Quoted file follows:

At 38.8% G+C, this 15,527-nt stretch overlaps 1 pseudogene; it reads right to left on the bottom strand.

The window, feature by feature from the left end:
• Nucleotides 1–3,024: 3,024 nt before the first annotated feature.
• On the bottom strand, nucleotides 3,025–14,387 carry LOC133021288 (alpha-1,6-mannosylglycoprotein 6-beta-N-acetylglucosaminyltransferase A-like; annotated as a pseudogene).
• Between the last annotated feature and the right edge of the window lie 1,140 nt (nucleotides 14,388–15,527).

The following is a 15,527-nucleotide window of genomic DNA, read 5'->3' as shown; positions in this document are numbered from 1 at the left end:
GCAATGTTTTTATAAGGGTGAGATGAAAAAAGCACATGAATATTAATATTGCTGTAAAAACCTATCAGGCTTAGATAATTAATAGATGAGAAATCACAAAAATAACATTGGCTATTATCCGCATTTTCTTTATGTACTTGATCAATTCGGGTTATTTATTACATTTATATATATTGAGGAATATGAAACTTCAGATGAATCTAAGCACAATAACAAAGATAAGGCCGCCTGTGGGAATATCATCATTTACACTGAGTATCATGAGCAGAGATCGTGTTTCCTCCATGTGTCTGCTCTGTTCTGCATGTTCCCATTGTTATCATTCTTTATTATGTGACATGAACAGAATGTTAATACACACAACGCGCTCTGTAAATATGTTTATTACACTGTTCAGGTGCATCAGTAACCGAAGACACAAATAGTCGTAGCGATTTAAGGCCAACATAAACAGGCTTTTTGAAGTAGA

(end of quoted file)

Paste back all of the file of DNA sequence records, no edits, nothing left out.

At 38.8% G+C, this 15,527-nt stretch overlaps 1 pseudogene; it reads right to left on the bottom strand.

The window, feature by feature from the left end:
• Nucleotides 1–3,024: 3,024 nt before the first annotated feature.
• On the bottom strand, nucleotides 3,025–14,387 carry LOC133021288 (alpha-1,6-mannosylglycoprotein 6-beta-N-acetylglucosaminyltransferase A-like; annotated as a pseudogene).
• Between the last annotated feature and the right edge of the window lie 1,140 nt (nucleotides 14,388–15,527).

The following is a 15,527-nucleotide window of genomic DNA, read 5'->3' as shown; positions in this document are numbered from 1 at the left end:
GCAATGTTTTTATAAGGGTGAGATGAAAAAAGCACATGAATATTAATATTGCTGTAAAAACCTATCAGGCTTAGATAATTAATAGATGAGAAATCACAAAAATAACATTGGCTATTATCCGCATTTTCTTTATGTACTTGATCAATTCGGGTTATTTATTACATTTATATATATTGAGGAATATGAAACTTCAGATGAATCTAAGCACAATAACAAAGATAAGGCCGCCTGTGGGAATATCATCATTTACACTGAGTATCATGAGCAGAGATCGTGTTTCCTCCATGTGTCTGCTCTGTTCTGCATGTTCCCATTGTTATCATTCTTTATTATGTGACATGAACAGAATGTTAATACACACAACGCGCTCTGTAAATATGTTTATTACACTGTTCAGGTGCATCAGTAACCGAAGACACAAATAGTCGTAGCGATTTAAGGCCAACATAAACAGGCTTTTTGAAGTAGA